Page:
Both groups of fans then (or the optimist and pessimist at war inside us all) will be most glad to learn of the Wednesday night commitment of St. Thomas (Mendota Heights, Minn.) defensive tackle Anthony Hayes. At 6-foot-3, 295 pounds, Hayes gives the Cardinal the big body to plug up the middle that has to be one of this class' top priorities, considering the depth chart.
"I committed last night," Hayes told The Bootleg in a Thursday night interview. "Stanford was always a dream school to me. They hadn't talked to me that much, but I always heard it was a great academic place. Then one of players from my school was recruited as a preferred walk-on [2010 offensive lineman Conor McFadden] so when [Coach Drevno] was here for that, he watched my tape and watched me, and came down and watched track practice. He thought I had good speed, so he showed it to other coaches. Last Friday, Stanford said they were going to offer, and this Monday or Tuesday the official papers got faxed to my school."
Hayes certainly didn't wait long to make his decision. He says he didn't have to.
"It's a great opportunity, a once in a lifetime opportunity…" he said. The academic prestige of Stanford and the academic quality of education I'll be getting is unprecedented compared to anywhere else. Where I'll be going will open huge job opportunities. I'll be able to get a job wherever I want, to get internships from Stanford."
Stanford has found distance to be a major barrier in the previous recruitment of Midwest prospects, but for Hayes, the chance to see a new part of the country may actually be a positive.
"It's not that big of a decision-maker," he said. "It doesn't matter. I want to get out and see everything, so it's a great way to see the West Coast. I haven't been around the country or traveled around that much."
Once on the Left Coast, Hayes sees himself making an early impact at his position of two-gap nose guard, the man front and center in a 3-4 defense.
"They see me as a two-gap nose guard," Hayes said. "They really want me for the defensive line, since they want defensive linemen. Stanford runs a three-man front so I'll be the middle. They might even play me as a freshman; I wouldn't red shirt. … They said I have good size and a lot of strength at nose tackle, and think I'd be a great two-gap player for them. They said I have great speed, enough to get to the ball and make plays."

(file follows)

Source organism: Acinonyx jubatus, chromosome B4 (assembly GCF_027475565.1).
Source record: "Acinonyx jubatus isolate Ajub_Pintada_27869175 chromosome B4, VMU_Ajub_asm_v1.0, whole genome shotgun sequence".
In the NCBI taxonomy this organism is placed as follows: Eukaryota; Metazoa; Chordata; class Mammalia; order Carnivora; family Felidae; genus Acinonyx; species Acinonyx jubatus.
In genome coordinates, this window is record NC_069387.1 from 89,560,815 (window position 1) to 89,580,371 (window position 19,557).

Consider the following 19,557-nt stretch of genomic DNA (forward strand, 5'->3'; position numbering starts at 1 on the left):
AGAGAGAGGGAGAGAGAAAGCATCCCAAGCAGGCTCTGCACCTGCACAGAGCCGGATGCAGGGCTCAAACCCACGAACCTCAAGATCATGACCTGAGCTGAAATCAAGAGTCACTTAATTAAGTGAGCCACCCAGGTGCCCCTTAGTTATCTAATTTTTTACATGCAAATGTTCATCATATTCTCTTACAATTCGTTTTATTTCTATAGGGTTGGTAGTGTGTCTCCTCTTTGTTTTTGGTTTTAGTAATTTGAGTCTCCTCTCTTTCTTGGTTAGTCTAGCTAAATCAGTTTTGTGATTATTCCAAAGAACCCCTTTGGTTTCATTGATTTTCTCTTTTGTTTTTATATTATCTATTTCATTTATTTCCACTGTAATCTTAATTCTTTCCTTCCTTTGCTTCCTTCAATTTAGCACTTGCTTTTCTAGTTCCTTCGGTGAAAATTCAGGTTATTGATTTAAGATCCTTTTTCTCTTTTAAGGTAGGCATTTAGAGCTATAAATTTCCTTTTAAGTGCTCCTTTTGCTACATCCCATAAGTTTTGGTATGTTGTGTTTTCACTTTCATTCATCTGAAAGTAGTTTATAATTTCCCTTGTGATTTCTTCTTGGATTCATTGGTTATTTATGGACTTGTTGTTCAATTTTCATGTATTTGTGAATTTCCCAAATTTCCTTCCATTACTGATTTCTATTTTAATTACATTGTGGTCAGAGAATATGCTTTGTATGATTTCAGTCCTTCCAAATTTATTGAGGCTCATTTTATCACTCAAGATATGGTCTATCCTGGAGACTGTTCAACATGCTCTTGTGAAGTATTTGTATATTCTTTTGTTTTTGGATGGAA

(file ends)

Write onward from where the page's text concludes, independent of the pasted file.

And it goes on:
It was OL coach Tim Drevno, recruiting McFadden, who first met Hayes and who has served as primary contact throughout the recruitment. Hayes reports talking to Coach Drevno "a bunch on the phone," as well as Coach Harbaugh and his future position coach, defensive line coach Randy Hart.
"They're really great guys," Hayes said. "I know they've got the program going in the right direction. I think it's a great time to jump on board and be a Cardinal."
For highlights of Hayes on the field, see his YouTube highlights or his Scout.com highlights, accessible through his profile. Or listen to the take from one of the analysts who knows Hayes best: Hayes himself. I thought I did really well last year, controlled the middle well, and I hope get better for next year," he said. "The main thing I'm working on is speed. I'm running track and sprinting, and one of the football coaches is the track coach, so sometimes we'll do short-distance stuff when they do long distance.
"Plus, I'm always working on my strength. It's the best quality I have. On bench, I've maxed at 305, on squat I do 425 four times. At the 100, 13.8 is best time. I ran a 40 last year in 5.5, and hope I'm down to 5.3/5.2 this year.